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 Header Item Ceisteanna - Questions
 Header Item Priority Questions
 Header Item Defence Forces Personnel

Tuesday, 25 March 2014

Dáil Éireann Debate
Vol. 835 No. 1

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  2 o’clock

Ceisteanna - Questions

Priority Questions

Defence Forces Personnel

 125. Deputy Seán Ó Fearghaíl Information on Seán Ó Fearghaíl Zoom on Seán Ó Fearghaíl asked the Minister for Defence Information on Alan Shatter Zoom on Alan Shatter his plans to review the 21 year limit for those members of the Defence Forces who remain fit and able, who are in good health and who are well capable of continuing to serve; and if he will make a statement on the matter. [13940/14]

Deputy Seán Ó Fearghaíl: Information on Seán Ó Fearghaíl Zoom on Seán Ó Fearghaíl Question No. 1 deals with an issue raised here previously with the Minister. It asks if he will again review the position of those soldiers serving as members of the Permanent Defence Force with 21 year contracts, many of whom are coming to a point at which their 21 years will have been served. If the Minister persists with his insistence that they retire, it will have profound implications for them.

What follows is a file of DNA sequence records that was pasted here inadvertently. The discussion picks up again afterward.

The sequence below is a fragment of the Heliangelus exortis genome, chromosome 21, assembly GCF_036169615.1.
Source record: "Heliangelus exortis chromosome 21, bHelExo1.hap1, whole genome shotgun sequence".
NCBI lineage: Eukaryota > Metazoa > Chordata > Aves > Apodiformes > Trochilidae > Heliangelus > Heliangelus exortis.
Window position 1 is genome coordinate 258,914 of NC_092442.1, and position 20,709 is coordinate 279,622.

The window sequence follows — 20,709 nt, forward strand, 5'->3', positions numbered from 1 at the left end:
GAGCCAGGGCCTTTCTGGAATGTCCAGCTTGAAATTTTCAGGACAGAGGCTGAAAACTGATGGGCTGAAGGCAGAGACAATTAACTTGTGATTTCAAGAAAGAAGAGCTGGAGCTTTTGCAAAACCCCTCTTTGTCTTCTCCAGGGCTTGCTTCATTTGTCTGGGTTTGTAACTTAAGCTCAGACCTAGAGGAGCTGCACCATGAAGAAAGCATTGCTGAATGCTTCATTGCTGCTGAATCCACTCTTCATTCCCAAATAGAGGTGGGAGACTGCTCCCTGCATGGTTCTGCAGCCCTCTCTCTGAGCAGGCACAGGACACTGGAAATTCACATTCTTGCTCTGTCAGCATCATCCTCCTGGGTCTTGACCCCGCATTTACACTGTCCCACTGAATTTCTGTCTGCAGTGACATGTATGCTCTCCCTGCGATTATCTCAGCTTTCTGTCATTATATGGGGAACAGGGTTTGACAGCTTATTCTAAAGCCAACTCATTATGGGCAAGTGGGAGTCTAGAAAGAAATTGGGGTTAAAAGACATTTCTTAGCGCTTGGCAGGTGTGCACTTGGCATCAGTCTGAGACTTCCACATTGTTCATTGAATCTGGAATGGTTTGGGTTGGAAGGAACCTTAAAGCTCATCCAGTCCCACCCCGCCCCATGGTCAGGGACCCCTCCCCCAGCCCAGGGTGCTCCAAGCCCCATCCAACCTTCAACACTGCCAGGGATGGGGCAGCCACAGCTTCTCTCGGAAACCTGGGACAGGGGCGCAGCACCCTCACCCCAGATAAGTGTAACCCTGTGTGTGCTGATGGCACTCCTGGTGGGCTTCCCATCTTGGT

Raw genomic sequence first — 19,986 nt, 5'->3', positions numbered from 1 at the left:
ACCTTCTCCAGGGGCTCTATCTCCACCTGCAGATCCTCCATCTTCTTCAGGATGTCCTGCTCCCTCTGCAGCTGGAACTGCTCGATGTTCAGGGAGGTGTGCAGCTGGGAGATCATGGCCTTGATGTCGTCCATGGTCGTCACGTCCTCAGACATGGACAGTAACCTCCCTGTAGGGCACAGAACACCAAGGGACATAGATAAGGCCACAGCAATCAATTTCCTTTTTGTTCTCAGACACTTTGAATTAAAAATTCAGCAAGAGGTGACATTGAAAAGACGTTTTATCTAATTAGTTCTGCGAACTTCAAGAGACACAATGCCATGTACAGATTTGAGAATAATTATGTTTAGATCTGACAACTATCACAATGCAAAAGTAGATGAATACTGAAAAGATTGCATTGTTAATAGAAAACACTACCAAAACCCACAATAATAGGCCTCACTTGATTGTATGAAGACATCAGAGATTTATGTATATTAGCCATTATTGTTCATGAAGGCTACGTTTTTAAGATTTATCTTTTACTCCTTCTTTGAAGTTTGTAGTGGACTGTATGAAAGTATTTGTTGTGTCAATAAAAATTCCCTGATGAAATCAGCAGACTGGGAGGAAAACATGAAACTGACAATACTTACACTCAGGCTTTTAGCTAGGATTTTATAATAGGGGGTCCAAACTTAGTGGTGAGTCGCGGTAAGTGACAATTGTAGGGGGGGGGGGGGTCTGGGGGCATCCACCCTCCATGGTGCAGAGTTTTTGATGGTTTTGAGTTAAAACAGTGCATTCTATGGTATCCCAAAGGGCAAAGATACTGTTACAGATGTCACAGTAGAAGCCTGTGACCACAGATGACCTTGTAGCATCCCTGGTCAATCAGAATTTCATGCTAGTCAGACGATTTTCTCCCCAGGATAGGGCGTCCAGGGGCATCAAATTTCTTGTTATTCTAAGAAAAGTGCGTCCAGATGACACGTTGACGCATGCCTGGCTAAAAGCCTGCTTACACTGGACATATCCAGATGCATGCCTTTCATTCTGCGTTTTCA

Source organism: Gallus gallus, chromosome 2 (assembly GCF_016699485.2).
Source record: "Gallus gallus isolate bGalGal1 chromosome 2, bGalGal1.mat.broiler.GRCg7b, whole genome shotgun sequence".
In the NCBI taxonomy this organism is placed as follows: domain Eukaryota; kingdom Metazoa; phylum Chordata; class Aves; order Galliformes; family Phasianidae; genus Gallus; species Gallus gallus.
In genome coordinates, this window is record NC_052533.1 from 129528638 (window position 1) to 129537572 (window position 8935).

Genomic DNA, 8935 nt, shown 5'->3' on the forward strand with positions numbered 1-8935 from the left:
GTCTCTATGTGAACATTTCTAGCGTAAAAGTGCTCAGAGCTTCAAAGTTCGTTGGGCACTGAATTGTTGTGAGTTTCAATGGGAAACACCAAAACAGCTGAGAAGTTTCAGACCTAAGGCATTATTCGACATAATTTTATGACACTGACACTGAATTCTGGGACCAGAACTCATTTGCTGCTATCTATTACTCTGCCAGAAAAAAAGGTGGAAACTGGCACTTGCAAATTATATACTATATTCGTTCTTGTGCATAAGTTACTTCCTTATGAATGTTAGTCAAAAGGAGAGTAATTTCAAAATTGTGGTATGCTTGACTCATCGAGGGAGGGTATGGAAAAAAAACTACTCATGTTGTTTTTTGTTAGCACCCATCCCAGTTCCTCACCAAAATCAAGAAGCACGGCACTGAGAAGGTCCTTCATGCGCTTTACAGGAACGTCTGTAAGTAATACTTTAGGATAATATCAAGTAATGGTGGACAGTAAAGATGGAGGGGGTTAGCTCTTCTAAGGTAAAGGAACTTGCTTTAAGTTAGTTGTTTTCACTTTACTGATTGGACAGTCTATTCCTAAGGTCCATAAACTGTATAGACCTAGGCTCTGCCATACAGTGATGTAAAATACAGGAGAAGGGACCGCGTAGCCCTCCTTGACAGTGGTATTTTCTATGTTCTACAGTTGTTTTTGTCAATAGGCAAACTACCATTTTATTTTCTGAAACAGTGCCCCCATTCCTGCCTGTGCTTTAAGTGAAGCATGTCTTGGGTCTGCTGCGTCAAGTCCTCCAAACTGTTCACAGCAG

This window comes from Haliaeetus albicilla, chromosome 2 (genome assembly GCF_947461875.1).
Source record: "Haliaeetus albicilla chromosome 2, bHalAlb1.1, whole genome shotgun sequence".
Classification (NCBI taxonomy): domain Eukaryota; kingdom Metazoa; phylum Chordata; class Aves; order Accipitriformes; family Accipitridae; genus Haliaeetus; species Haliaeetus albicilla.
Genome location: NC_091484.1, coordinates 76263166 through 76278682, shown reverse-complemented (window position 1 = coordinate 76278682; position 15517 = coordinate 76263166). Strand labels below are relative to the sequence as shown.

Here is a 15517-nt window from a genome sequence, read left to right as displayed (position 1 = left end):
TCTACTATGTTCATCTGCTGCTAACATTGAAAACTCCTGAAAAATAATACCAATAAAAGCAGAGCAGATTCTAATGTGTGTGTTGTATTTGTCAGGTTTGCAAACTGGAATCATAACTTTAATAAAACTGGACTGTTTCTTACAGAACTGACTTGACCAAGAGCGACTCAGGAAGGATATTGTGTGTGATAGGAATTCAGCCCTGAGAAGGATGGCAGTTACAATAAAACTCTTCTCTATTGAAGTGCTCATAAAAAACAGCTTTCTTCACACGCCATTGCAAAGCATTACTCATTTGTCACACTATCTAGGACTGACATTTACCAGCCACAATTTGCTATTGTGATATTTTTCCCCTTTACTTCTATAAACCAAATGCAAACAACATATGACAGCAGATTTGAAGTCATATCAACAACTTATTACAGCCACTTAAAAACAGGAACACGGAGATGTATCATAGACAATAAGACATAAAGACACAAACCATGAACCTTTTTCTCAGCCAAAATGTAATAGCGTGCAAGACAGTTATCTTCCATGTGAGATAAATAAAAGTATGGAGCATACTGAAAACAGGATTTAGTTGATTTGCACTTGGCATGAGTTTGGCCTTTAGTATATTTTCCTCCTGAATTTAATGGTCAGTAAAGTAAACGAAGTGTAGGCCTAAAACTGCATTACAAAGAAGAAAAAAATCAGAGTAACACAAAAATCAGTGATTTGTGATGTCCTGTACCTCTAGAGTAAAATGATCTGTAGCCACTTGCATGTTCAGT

Minister for Defence (Deputy Alan Shatter): Information on Alan Shatter Zoom on Alan Shatter The unsatisfactory age and fitness profile of the Permanent Defence Force was an issue of serious concern during the 1990s and the subject of severe criticism in a series of external reports, mainly Price Waterhouse Consultants and the Efficiency Audit Group, EAG. One of the key areas identified for urgent action by the EAG was the development of a manpower policy with an emphasis on lowering the age profile of Permanent Defence Force personnel. The EAG's report was accepted by the Government in 1995.

In an effort to alleviate the situation, the Government had already decided in 1993 to enlist personnel on a five year contract basis, following consultation with PDFORRA, Permanent Defence Force Other Ranks Representative Association. In 1997 agreement was reached with PDFORRA on a new manpower policy for the Defence Forces. This policy, applying to personnel enlisted after 1 January 1994, provided that service for private soldiers would initially be for five years, with the option of extending it to a maximum of 12 years, subject to meeting standards of medical and physical fitness and conduct. Longer periods of service were envisaged for non-commissioned officers.

In 2004 PDFORRA submitted a claim under the conciliation and arbitration scheme for a further review of the terms of service applying to personnel enlisting in the Permanent Defence Force after 1 January 1994.


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